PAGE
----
In his article “On Sanctifying the Holocaust: An Anti-theological Treatise” (1987), Israeli philosopher Adi Ophir warns readers that in Israel a “religious consciousness built around the Holocaust may become the central aspect of a new religion” and that this religion may become the “core of Jewish identity in the future, overshadowing the role of traditional Judaism or of contemporary...

Notes

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pp. 219-234

Bibliography

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pp. 235-248

Index

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pp. 249-262

About the Author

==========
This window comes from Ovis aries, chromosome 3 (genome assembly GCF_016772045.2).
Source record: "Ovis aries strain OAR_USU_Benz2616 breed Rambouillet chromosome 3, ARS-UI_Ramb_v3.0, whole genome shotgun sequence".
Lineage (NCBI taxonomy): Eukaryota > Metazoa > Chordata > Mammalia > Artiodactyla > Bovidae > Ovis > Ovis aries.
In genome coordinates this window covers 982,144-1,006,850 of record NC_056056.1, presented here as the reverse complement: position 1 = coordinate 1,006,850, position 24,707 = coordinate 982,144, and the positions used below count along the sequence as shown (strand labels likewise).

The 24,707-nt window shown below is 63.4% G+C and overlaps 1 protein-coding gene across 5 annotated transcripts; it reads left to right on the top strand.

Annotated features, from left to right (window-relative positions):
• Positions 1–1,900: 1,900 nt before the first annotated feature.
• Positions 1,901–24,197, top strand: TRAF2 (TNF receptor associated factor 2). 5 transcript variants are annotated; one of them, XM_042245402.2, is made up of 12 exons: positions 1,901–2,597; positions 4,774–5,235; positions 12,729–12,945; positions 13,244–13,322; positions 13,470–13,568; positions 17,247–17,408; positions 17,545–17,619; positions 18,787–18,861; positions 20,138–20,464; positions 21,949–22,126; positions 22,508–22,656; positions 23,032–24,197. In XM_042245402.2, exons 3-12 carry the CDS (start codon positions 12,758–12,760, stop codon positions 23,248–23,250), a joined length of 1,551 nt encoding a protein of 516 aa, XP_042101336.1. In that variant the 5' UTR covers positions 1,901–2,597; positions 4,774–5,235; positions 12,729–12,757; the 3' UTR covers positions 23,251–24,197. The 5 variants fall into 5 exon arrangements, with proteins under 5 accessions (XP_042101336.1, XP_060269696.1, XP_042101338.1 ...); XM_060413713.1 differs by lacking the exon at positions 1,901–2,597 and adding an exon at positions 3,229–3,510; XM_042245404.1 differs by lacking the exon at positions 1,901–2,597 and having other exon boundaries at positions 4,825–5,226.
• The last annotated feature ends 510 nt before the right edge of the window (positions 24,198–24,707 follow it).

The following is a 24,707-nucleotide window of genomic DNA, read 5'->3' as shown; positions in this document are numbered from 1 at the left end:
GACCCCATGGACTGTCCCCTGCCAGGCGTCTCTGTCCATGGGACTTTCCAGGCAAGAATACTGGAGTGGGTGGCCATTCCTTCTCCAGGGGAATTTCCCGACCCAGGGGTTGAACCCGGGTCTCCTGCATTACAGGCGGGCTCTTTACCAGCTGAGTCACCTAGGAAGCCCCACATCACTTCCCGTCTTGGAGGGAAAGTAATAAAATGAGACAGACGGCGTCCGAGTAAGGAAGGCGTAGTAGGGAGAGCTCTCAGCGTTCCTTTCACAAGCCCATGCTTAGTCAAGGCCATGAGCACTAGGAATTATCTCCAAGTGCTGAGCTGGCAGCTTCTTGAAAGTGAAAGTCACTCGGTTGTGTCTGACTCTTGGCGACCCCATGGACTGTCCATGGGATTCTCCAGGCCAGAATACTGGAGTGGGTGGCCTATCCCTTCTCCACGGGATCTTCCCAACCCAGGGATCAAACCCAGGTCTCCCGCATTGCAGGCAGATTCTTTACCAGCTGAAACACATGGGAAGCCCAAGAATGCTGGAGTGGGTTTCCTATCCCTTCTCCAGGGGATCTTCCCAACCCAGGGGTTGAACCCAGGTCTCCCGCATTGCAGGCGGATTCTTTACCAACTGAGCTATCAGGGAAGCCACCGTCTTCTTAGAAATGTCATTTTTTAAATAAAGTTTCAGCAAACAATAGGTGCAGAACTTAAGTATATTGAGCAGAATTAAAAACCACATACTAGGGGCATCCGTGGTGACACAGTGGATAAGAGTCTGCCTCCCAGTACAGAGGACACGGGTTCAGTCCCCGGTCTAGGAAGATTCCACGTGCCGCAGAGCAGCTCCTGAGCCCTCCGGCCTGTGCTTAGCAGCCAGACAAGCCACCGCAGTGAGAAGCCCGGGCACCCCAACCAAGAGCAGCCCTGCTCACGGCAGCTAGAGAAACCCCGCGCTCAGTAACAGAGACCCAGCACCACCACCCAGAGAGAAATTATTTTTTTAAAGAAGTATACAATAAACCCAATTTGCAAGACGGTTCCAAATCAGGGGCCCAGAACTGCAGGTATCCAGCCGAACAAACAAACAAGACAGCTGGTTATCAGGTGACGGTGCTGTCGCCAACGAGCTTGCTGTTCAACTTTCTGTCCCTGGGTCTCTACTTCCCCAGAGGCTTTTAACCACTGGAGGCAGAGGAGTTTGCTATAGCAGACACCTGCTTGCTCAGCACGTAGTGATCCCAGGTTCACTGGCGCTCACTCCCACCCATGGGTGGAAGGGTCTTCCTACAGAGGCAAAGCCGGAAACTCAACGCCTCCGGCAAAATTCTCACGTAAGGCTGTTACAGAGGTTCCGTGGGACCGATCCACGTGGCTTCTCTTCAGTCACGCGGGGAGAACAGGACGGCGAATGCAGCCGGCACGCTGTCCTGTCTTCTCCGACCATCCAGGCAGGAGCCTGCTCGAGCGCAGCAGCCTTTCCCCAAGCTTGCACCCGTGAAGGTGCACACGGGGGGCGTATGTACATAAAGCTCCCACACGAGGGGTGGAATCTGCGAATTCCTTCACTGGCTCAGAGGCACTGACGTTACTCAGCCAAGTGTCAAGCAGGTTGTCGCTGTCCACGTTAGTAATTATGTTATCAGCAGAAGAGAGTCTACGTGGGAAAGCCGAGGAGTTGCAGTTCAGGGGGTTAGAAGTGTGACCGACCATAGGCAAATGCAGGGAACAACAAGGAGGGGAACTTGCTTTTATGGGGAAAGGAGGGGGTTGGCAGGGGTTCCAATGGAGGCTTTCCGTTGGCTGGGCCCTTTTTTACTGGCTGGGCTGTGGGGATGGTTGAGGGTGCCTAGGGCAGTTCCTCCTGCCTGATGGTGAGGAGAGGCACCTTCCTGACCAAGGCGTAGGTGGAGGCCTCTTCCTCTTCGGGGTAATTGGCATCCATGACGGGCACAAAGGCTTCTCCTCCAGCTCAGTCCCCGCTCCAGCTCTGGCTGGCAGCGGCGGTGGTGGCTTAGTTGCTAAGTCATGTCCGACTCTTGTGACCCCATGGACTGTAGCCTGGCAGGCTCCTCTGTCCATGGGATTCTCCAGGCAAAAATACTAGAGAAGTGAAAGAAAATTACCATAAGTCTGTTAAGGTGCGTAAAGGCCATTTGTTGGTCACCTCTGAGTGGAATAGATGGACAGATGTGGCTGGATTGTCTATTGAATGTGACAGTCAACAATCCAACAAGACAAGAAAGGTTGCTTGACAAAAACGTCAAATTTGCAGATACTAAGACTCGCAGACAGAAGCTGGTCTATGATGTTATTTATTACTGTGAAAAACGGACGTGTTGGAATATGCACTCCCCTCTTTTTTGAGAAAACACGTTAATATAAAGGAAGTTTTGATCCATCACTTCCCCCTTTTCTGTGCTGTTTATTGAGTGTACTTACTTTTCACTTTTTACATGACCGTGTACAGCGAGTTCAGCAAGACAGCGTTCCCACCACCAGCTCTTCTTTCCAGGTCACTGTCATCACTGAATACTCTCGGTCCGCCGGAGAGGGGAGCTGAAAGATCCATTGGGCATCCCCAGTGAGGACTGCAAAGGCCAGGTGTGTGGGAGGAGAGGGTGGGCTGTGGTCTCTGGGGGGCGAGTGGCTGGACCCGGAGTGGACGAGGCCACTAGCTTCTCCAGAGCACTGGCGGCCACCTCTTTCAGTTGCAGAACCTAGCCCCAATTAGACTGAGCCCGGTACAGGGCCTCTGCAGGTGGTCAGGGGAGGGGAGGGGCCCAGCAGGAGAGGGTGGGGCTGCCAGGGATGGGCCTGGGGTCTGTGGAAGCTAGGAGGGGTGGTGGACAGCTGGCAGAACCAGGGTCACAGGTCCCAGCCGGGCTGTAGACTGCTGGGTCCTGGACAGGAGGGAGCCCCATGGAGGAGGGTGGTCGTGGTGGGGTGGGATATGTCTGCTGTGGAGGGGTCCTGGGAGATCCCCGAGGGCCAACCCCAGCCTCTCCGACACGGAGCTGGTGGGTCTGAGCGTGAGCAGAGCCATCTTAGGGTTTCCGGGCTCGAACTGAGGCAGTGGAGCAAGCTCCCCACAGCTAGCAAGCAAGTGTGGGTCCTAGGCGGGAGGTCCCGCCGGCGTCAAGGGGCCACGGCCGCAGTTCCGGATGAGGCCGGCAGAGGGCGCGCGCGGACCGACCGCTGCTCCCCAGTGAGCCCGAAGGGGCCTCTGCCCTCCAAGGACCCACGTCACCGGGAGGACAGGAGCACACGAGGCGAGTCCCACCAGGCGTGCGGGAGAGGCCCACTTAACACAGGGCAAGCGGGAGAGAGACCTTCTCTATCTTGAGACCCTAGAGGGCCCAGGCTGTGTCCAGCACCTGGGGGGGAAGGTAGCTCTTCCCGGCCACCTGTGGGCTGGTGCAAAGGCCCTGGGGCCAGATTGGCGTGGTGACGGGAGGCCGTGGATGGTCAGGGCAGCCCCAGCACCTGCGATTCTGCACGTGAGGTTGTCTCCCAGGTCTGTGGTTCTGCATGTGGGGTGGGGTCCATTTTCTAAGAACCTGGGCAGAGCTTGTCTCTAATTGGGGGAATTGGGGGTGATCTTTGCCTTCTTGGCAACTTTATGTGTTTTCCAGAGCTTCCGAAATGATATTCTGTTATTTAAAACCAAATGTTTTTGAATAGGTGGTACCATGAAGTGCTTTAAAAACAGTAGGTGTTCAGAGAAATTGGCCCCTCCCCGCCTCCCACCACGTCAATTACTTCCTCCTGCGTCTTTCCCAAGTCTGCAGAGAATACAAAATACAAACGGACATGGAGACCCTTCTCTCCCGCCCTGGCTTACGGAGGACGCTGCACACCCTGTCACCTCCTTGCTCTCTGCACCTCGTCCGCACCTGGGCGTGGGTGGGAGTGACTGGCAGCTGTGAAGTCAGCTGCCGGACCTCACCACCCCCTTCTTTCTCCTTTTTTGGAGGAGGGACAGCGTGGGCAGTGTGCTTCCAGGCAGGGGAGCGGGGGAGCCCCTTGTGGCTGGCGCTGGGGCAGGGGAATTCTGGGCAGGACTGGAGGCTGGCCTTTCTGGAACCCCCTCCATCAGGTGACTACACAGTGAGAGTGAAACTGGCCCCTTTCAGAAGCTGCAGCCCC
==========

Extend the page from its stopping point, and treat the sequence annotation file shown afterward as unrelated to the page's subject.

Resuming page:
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pp. 263-264


E-ISBN-13: 9780813565255
E-ISBN-10: 0813565251
Print-ISBN-13: 9780813563244
Print-ISBN-10: 0813563240

Page Count: 280
Illustrations: 20 photographs
Publication Year: 2014

Research Areas

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Subject Headings

  • Museum architecture.
  • Holocaust, Jewish (1939-1945) -- Museums.
  • Holocaust, Jewish (1939-1945), and architecture.
  • Memorialization.
  • Symbolism in architecture.
  • Holocaust, Jewish (1939-1945) -- Study and teaching.
  • Museum techniques.
  • Jüdisches Museum Berlin (1999- ).
  • Yad ṿa-shem, rashut ha-zikaron la-Shoʼah ṿela-gevurah. Muzeʼon.
  • United States Holocaust Memorial Museum.